I first met Christi Coors Ficeli in 2015 when she launched her re-imagined Goosecross Cellars in Yountville. In the two years since Christi purchased the property from the Topper and Gorsuch families (founders and longtime proprietors of Goosecross since 1985), she worked diligently to lend her mark on the vineyard and winery along with developing a welcoming hospitality venue. However, it was only recently I learned of her “secret” vinous dream.

Christi (part of the fifth generation of the Coors brewing family) began her professional career in the late 1990s at Gallo by marketing Wild Vine, essentially a wine cooler in a 750ml bottle. At Gallo she met her future husband, Dave Ficeli, who was marketing director of their brandy division.

After leaving Gallo, Christi joined the family business representing Coors in Northern California, while Dave joined Beringer in their marketing department. They lived in Napa from 2001 to 2004 developing a sense of community and love of fine wine. Though leaving to pursue other career opportunities in Chicago and Denver, they knew they would eventually return to the Valley where they both felt a sense of community.

Dave always shared Christi’s vision of one day producing their own wine. They planned to name it “C. Elizabeth” and vinify it in a style mirroring the bold personalities and pioneering spirits of generations of women in the Coors family all named Elizabeth. It is the first name of Christi’s mother and daughter, her middle name (hence C. Elizabeth) as well as her grandmother’s.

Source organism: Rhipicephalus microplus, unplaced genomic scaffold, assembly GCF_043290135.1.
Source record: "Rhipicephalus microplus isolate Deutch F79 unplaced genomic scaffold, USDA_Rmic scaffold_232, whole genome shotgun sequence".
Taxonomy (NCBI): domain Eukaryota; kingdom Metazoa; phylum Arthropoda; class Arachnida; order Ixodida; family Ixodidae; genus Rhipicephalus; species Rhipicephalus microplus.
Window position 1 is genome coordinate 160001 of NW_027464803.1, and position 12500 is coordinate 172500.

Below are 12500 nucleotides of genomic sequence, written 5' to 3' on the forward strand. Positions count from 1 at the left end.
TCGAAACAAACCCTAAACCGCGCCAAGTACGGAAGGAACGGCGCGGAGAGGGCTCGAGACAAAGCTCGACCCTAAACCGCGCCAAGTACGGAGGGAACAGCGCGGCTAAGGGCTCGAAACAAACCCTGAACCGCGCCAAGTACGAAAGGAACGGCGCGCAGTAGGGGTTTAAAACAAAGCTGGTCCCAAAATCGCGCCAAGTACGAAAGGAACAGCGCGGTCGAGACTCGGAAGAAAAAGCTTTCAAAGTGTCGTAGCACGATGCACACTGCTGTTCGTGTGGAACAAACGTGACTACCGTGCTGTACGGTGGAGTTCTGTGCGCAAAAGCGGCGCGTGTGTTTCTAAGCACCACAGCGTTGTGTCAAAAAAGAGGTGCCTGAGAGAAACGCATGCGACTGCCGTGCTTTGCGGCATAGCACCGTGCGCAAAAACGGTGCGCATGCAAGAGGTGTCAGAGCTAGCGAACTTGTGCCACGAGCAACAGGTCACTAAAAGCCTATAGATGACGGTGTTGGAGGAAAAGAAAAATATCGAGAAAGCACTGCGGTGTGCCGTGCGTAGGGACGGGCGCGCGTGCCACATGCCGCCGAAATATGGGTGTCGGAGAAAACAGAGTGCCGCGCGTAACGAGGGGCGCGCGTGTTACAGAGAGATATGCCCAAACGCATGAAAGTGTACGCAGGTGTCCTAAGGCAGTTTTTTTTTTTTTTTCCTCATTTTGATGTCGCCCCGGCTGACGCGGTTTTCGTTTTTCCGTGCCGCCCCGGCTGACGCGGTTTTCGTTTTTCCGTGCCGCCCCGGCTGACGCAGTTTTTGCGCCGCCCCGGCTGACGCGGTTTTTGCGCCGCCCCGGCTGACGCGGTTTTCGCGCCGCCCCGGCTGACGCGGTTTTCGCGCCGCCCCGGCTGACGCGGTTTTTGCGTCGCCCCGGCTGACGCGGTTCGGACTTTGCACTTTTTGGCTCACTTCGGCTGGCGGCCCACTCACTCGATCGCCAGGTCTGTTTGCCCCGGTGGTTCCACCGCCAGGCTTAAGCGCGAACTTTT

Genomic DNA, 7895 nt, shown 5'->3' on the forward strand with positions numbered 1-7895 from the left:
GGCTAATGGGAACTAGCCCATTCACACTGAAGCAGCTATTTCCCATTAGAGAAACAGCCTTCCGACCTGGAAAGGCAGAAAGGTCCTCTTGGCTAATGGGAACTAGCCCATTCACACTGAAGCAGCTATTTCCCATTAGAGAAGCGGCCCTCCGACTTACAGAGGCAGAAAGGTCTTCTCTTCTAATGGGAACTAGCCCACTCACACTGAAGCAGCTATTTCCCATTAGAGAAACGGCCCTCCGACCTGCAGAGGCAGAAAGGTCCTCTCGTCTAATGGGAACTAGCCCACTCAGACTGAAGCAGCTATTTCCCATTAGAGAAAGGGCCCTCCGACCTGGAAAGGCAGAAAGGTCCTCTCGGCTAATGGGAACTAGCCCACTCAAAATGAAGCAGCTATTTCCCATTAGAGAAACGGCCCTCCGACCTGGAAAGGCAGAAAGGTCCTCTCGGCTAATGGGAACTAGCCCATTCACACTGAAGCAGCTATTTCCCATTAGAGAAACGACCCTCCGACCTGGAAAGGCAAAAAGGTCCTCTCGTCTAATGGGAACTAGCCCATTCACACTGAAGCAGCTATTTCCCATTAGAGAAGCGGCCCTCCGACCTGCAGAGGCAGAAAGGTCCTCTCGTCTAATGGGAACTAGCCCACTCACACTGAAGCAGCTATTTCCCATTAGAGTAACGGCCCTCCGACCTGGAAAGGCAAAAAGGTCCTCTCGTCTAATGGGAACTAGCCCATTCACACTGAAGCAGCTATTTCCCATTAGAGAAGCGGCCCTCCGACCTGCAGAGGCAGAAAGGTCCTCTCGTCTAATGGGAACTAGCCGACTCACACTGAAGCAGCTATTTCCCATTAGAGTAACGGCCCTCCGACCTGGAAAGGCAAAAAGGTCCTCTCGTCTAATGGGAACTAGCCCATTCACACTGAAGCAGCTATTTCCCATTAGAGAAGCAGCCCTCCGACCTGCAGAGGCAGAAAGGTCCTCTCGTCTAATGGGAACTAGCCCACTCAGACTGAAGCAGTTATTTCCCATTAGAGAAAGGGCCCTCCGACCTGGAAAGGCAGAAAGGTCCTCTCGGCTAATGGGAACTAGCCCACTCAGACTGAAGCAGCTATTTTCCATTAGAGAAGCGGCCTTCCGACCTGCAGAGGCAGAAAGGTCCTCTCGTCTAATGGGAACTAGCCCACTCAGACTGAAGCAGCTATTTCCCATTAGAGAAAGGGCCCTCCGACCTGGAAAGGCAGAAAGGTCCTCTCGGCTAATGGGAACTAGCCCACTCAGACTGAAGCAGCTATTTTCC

Christi and Dave returned in 2012 to make Napa their home and seek new career paths. At that time, the Coors family was encouraging the fifth generation to independently embark on select small business opportunities. So while Dave was involved with his own “négociant” wine company, Christi set out to find the ideal vineyard property to follow her path toward producing quality wine from an estate vineyard.

In 2013, Christi purchased Goosecross and embarked on a multi-year program designed to express her model for the wines, vineyard and property. The following year, she brought Bill Nancarrow on board as winemaker who also oversaw the construction of the new wine-making facility and rejuvenation of the estate vineyard.

Bill (a native of Hawkes Bay, New Zealand) honed his winemaking skills on four continents and over several decades, including a 12-year stint with Duckhorn and its sister brand Paraduxx. While with the Duckhorn group he gained a deep knowledge and sense for the unique terroir exhibited by many of Napa Valley’s individual growing areas. Bill’s zeal, talent and commitment proved the perfect fit for Christi to pursue her path forward.

With Bill’s arrival at Goosecross in 2014, the dream of launching C. Elizabeth finally moved from the “back-burner” to reality. As Dave says, “When Bill hears an idea, it’s a go!” And that’s what happened.

The creation of C. Elizabeth was the culmination of Christi and Dave’s shared “17-year dream.” It was founded as their personal project completely separate from Goosecross to create a legacy for their children. With this in mind, C. Elizabeth wines are available via direct-to-consumer at www.celizabeth.com.

Bill shared their enthusiasm as this was his first “start-from-scratch” endeavor and immediately suggested the precise vineyard source to produce a wine of superior quality in the flavor/structural profile envisioned by the Ficelis.

Just a stone’s throw from Goosecross, Bill (from his days with Duckhorn) was well acquainted with Alex Vyborny’s Game Farm Vineyard that he refers to as “Its own little wonderland.” Within a day or so, Bill arranged a handshake agreement with Vyborny to source fruit for C. Elizabeth.